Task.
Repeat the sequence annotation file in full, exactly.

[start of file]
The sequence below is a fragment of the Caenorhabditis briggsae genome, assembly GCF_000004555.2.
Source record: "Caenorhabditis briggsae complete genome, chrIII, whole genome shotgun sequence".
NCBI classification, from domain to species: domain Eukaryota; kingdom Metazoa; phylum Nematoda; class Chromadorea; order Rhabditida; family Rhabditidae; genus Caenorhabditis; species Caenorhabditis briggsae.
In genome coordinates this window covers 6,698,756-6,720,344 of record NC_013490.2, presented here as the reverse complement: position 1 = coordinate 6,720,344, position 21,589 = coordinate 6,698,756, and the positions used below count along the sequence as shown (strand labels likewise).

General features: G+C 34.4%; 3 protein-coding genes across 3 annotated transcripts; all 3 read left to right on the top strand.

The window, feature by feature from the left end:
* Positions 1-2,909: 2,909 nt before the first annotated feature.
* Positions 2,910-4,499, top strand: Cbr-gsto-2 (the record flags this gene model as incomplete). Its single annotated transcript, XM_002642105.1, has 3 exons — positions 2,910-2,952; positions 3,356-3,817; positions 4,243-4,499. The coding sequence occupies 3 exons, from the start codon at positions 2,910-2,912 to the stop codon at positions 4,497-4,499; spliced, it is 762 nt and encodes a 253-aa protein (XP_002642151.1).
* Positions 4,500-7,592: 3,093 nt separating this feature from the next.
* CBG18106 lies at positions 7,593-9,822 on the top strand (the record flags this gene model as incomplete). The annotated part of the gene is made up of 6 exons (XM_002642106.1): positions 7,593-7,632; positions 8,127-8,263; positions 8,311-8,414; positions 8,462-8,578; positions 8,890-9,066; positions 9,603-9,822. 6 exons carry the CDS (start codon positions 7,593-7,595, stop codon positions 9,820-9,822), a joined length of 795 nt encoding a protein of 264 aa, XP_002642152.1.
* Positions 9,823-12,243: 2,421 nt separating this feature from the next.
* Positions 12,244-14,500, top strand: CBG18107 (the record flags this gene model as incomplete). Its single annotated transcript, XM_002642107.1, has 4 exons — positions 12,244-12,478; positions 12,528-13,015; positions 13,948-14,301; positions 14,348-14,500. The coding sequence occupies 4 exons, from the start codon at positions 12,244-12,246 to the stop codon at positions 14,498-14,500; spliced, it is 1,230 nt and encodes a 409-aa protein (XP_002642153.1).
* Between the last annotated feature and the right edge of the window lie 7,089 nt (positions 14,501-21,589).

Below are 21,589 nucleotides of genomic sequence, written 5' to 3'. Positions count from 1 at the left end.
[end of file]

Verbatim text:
The sequence below is a fragment of the Caenorhabditis briggsae genome, assembly GCF_000004555.2.
Source record: "Caenorhabditis briggsae complete genome, chrIII, whole genome shotgun sequence".
NCBI classification, from domain to species: domain Eukaryota; kingdom Metazoa; phylum Nematoda; class Chromadorea; order Rhabditida; family Rhabditidae; genus Caenorhabditis; species Caenorhabditis briggsae.
In genome coordinates this window covers 6,698,756-6,720,344 of record NC_013490.2, presented here as the reverse complement: position 1 = coordinate 6,720,344, position 21,589 = coordinate 6,698,756, and the positions used below count along the sequence as shown (strand labels likewise).

General features: G+C 34.4%; 3 protein-coding genes across 3 annotated transcripts; all 3 read left to right on the top strand.

The window, feature by feature from the left end:
* Positions 1-2,909: 2,909 nt before the first annotated feature.
* Positions 2,910-4,499, top strand: Cbr-gsto-2 (the record flags this gene model as incomplete). Its single annotated transcript, XM_002642105.1, has 3 exons — positions 2,910-2,952; positions 3,356-3,817; positions 4,243-4,499. The coding sequence occupies 3 exons, from the start codon at positions 2,910-2,912 to the stop codon at positions 4,497-4,499; spliced, it is 762 nt and encodes a 253-aa protein (XP_002642151.1).
* Positions 4,500-7,592: 3,093 nt separating this feature from the next.
* CBG18106 lies at positions 7,593-9,822 on the top strand (the record flags this gene model as incomplete). The annotated part of the gene is made up of 6 exons (XM_002642106.1): positions 7,593-7,632; positions 8,127-8,263; positions 8,311-8,414; positions 8,462-8,578; positions 8,890-9,066; positions 9,603-9,822. 6 exons carry the CDS (start codon positions 7,593-7,595, stop codon positions 9,820-9,822), a joined length of 795 nt encoding a protein of 264 aa, XP_002642152.1.
* Positions 9,823-12,243: 2,421 nt separating this feature from the next.
* Positions 12,244-14,500, top strand: CBG18107 (the record flags this gene model as incomplete). Its single annotated transcript, XM_002642107.1, has 4 exons — positions 12,244-12,478; positions 12,528-13,015; positions 13,948-14,301; positions 14,348-14,500. The coding sequence occupies 4 exons, from the start codon at positions 12,244-12,246 to the stop codon at positions 14,498-14,500; spliced, it is 1,230 nt and encodes a 409-aa protein (XP_002642153.1).
* Between the last annotated feature and the right edge of the window lie 7,089 nt (positions 14,501-21,589).

Below are 21,589 nucleotides of genomic sequence, written 5' to 3'. Positions count from 1 at the left end.